Frequent Links
Lmoment
In statistics, Lmoments are a sequence of statistics used to summarize the shape of a probability distribution.^{[1]}^{[2]}^{[3]}^{[4]} They are linear combinations of order statistics (Lstatistics) analogous to conventional moments, and can be used to calculate quantities analogous to standard deviation, skewness and kurtosis, termed the Lscale, Lskewness and Lkurtosis respectively (the Lmean is identical to the conventional mean). Standardised Lmoments are called Lmoment ratios and are analogous to standardized moments. Just as for conventional moments, a theoretical distribution has a set of population Lmoments. Sample Lmoments can be defined for a sample from the population, and can be used as estimators of the population Lmoments.
Contents
Population Lmoments
For a random variable X, the rth population Lmoment is^{[1]}
 <math>
\lambda_r = r^{1} \sum_{k=0}^{r1} {(1)^k \binom{r1}{k} \mathrm{E}X_{rk:r}}, </math>
where X_{k:n} denotes the k^{th} order statistic (k^{th} smallest value) in an independent sample of size n from the distribution of X and <math>\mathrm{E}</math> denotes expected value. In particular, the first four population Lmoments are
 <math>
\lambda_1 = \mathrm{E}X </math>
 <math>
\lambda_2 = (\mathrm{E}X_{2:2}  \mathrm{E}X_{1:2})/2 </math>
 <math>
\lambda_3 = (\mathrm{E}X_{3:3}  2\mathrm{E}X_{2:3} + \mathrm{E}X_{1:3})/3 </math>
 <math>
\lambda_4 = (\mathrm{E}X_{4:4}  3\mathrm{E}X_{3:4} + 3\mathrm{E}X_{2:4}  \mathrm{E}X_{1:4})/4. </math>
Note that the coefficients of the kth Lmoment are the same as in the kth term of the binomial transform, as used in the korder finite difference (finite analog to the derivative).
The first two of these Lmoments have conventional names:
 <math>\lambda_1 = \text{mean, Lmean or Llocation},</math>
 <math>\lambda_2 = \text{Lscale}.</math>
The Lscale is equal to half the mean difference.^{[5]}
Sample Lmoments
The sample Lmoments can be computed as the population Lmoments of the sample, summing over relement subsets of the sample <math>\left\{ x_1 < \cdots < x_j < \cdots < x_r \right\},</math> hence averaging by dividing by the binomial coefficient:
 <math>
\lambda_r = r^{1}{\tbinom{n}{r}}^{1} \sum_{x_1 < \cdots < x_j < \cdots < x_r} {(1)^{rj} \binom{r1}{j} x_j}. </math>
Grouping these by order statistic counts the number of ways an element of an nelement sample can be the jth element of an relement subset, and yields formulas of the form below. Direct estimators for the first four Lmoments in a finite sample of n observations are:^{[6]}
 <math>\ell_1 = {\tbinom{n}{1}}^{1} \sum_{i=1}^n x_{(i)}</math>
 <math>\ell_2 = \tfrac{1}{2} {\tbinom{n}{2}}^{1} \sum_{i=1}^n \left\{ \tbinom{i1}{1}  \tbinom{ni}{1} \right\} x_{(i)}</math>
 <math>\ell_3 = \tfrac{1}{3} {\tbinom{n}{3}}^{1} \sum_{i=1}^n \left\{ \tbinom{i1}{2}  2\tbinom{i1}{1}\tbinom{ni}{1} + \tbinom{ni}{2} \right\} x_{(i)}</math>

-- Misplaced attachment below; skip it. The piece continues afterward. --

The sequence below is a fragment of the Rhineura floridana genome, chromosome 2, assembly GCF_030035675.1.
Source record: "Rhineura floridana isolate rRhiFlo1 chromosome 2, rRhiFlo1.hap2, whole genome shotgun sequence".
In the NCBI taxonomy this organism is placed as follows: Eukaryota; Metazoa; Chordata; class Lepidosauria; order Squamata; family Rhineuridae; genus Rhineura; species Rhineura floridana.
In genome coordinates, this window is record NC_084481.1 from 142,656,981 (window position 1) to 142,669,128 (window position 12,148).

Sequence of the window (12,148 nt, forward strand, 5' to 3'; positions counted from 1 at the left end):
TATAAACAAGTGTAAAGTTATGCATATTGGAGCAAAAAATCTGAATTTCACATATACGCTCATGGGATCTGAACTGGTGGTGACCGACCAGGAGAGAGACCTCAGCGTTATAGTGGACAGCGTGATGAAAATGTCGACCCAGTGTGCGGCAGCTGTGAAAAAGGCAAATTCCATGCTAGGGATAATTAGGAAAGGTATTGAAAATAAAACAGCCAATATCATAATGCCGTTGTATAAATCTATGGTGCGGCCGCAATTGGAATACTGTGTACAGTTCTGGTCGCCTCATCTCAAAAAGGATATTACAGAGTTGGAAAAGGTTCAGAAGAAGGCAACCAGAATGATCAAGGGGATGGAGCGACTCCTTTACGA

<math>\ell_4 = \tfrac{1}{4} {\tbinom{n}{4}}^{1} \sum_{i=1}^n \left\{ \tbinom{i1}{3}  3\tbinom{i1}{2}\tbinom{ni}{1} + 3\tbinom{i1}{1}\tbinom{ni}{2}  \tbinom{ni}{3} \right\} x_{(i)}</math>
where x_{(i)} is the ith order statistic and <math>\tbinom{\cdot}{\cdot}</math> is a binomial coefficient. Sample Lmoments can also be defined indirectly in terms of probability weighted moments,^{[1]}^{[7]}^{[8]} which leads to a more efficient algorithm for their computation.^{[6]}^{[9]}
Lmoment ratios
A set of Lmoment ratios, or scaled Lmoments, is defined by
 <math>\tau_r = \lambda_r / \lambda_2, \qquad r=3,4, \dots. </math>
The most useful of these are <math>\tau_3</math>, called the Lskewness, and <math>\tau_4</math>, the Lkurtosis.
Lmoment ratios lie within the interval (–1, 1). Tighter bounds can be found for some specific Lmoment ratios; in particular, the Lkurtosis <math>\tau_4</math> lies in [¼,1), and
 <math>\tfrac{1}{4}(5\tau_3^21) \leq \tau_4 < 1.</math>^{[1]}
A quantity analogous to the coefficient of variation, but based on Lmoments, can also be defined: <math>\tau = \lambda_2 / \lambda_1, </math> which is called the "coefficient of Lvariation", or "LCV". For a nonnegative random variable, this lies in the interval (0,1)^{[1]} and is identical to the Gini coefficient.
Related quantities
Lmoments are statistical quantities that are derived from probability weighted moments^{[10]} (PWM) which were defined earlier (1979).^{[7]} PWM are used to efficiently estimate the parameters of distributions expressable in inverse form such as the Gumbel,^{[8]} the Tukey, and the Wakeby distributions.
Usage
There are two common ways that Lmoments are used, in both cases analogously to the conventional moments:
 As summary statistics for data.
 To derive estimators for the parameters of probability distributions, applying the method of moments to the Lmoments rather than conventional moments.
In addition to doing these with standard moments, the latter (estimation) is more commonly done using maximum likelihood methods; however using Lmoments provides a number of advantages. Specifically, Lmoments are more robust than conventional moments, and existence of higher Lmoments only requires that the random variable have finite mean. One disadvantage of Lmoment ratios for estimation is their typically smaller sensitivity. For instance, the Laplace distribution has a kurtosis of 6 and weak exponential tails, but a larger 4th Lmoment ratio than e.g. the studentt distribution with d.f.=3, which has an infinite kurtosis and much heavier tails.
As an example consider a dataset with a few data points and one outlying data value. If the ordinary standard deviation of this data set is taken it will be highly influenced by this one point: however, if the Lscale is taken it will be far less sensitive to this data value. Consequently Lmoments are far more meaningful when dealing with outliers in data than conventional moments. However, there are also other better suited methods to achieve an even higher robustness than just replacing moments by Lmoments. One example of this is using Lmoments as summary statistics in extreme value theory (EVT). This application shows the limited robustness of Lmoments, i.e. Lstatistics are not resistant statistics, as a single extreme value can throw them off, but because they are only linear (not higherorder statistics), they are less affected by extreme values than conventional moments.